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This book, one of the first in English about everyday life in the Republic of Georgia, describes how people construct identity in a rapidly changing border region. Based on extensive ethnographic research, it illuminates the myriad ways residents of the Caucasus have rethought who they are since the collapse of the Soviet Union. Through an exploration of three towns in the southwest corner of Georgia, all of which are situated close to the Turkish frontier, Mathijs Pelkmans shows how social and cultural boundaries took on greater importance in the years of transition, when such divisions were expected to vanish. By tracing the fears, longings, and disillusionment that border dwellers projected on the Iron Curtain, Pelkmans demonstrates how elements of culture formed along and in response to territorial divisions, and how these elements became crucial in attempts to rethink the border after its physical rigidities dissolved in the 1990s. The new boundary-drawing activities had the effect of grounding and reinforcing Soviet constructions of identity, even though they were part of the process of overcoming and dismissing the past. Ultimately, Pelkmans finds that the opening of the border paradoxically inspired a newfound appreciation for the previously despised Iron Curtain as something that had provided protection and was still worth defending.
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About the Author

Mathijs Pelkmans is Associate Professor of Anthropology at the London School of Economics and Political Science. He is the author of Fragile Conviction: Changing Ideological Landscapes in Urban Kyrgyzstan andDefending the Border: Identity, Religion, and Modernity in the Republic of Georgia, both from Cornell, and editor of Conversion after Socialism: Disruptions, Modernisms and Technologies of Faith in the Former Soviet Union and Ethnographies of Doubt: Faith and Uncertainty in Contemporary Societies.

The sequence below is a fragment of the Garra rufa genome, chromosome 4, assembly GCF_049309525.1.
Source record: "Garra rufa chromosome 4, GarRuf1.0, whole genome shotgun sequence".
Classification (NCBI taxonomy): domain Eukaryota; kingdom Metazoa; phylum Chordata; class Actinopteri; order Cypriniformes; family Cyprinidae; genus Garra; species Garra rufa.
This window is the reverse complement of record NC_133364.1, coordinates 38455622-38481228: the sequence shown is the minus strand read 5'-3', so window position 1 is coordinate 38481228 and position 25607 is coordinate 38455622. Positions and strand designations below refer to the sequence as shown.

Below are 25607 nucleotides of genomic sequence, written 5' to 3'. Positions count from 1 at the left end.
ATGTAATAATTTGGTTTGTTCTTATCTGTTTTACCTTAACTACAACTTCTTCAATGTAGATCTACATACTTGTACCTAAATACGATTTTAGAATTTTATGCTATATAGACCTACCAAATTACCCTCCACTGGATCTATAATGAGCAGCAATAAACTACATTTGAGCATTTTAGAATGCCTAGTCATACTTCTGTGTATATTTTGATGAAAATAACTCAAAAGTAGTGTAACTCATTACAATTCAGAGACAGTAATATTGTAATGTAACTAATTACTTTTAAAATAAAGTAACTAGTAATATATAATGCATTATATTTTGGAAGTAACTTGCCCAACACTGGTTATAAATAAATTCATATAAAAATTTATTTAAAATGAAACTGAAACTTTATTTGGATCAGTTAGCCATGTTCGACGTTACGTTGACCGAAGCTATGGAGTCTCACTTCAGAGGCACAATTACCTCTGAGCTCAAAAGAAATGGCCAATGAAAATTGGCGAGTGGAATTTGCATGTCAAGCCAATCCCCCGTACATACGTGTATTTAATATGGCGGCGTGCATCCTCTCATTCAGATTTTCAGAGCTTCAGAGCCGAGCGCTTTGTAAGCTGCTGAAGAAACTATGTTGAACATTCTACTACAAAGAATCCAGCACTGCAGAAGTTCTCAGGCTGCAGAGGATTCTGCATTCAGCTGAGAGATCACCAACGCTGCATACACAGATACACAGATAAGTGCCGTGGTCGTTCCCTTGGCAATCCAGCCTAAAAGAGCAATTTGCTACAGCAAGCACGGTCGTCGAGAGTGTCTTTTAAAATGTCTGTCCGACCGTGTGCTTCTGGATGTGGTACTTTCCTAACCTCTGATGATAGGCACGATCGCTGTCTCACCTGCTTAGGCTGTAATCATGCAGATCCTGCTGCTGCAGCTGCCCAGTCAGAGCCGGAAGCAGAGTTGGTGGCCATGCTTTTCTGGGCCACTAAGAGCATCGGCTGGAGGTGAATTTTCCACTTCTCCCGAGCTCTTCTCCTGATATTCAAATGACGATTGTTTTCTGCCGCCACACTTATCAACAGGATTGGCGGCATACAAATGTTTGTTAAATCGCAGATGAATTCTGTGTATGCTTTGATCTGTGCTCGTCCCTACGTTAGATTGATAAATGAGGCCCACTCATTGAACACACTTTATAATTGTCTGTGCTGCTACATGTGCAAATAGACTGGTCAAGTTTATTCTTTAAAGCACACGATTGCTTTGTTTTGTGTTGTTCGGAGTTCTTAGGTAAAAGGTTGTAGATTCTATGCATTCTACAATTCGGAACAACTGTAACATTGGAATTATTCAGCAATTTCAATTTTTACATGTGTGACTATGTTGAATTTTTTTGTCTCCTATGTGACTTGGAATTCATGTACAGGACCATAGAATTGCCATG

"This book's careful, measured, and rich treatments of the everyday dilemmas faced by the residents of Ajaria provide a welcome and important counterpoint to the abstractions of geopolitics and transition economics that predominate in scholarship on Georgia. But it is no mere compilation of stories and narratives, nor is it of interest only to specialists in the Caucasus region. Pelkmans deftly theorizes borders throughout by attending to recent anthropological thinking on cultural objects and display, religious identities and conversions, and market transformations. Near the border, he suggests, culture, identity, religion, and economy refract in curious and analytically significant ways. To study these issues in one borderland, then, is also to grapple with the entire region behind the iron curtain and its postsocialist trajectories. Borders are of intense interest to all of us."-Douglas Rogers, Slavic Review, Winter 2007 "Mathijs Pelkmans has written a biography of a border and the surrounding frontier between Georgia and Turkey, which was also for seventy years the divide between the USSR and Soviet socialism on one side and the opposing world of NATO, capitalism, and Islam on the other. Based on his extensive fieldwork in Ajaria (southwestern Georgia), this gifted ethnographer shows how shifting borders-sometimes permeable, other times an insurmountable barrier-shape and reshape identities and cultural understandings. Rich in a sense of place, this is one of the finest evocations of a vital, if damaged, Georgian culture."-Ronald Grigor Suny, Charles Tilly Collegiate Professor of Social and Political History, The University of Michigan "No global trend can have reality unless observed in empirical micro-situations. In the tiny and exotic Ajaria, Mathijs Pelkmans discovers the fascinating juxtaposition of ever-shifting borders among ethnicities, religions, states, and economic systems. The talk of a flattening globalization perhaps has been premature."-Georgi Derluguian, author of Bourdieu's Secret Admirer in the Caucasus: A World-System Biography "Defending the Border is an excellent and timely ethnography of an amazingly interesting region of the postsocialist world. Mathijs Pelkmans's ethnographic writing is strong, engaging, and provocative."-Paul Manning, Trent University

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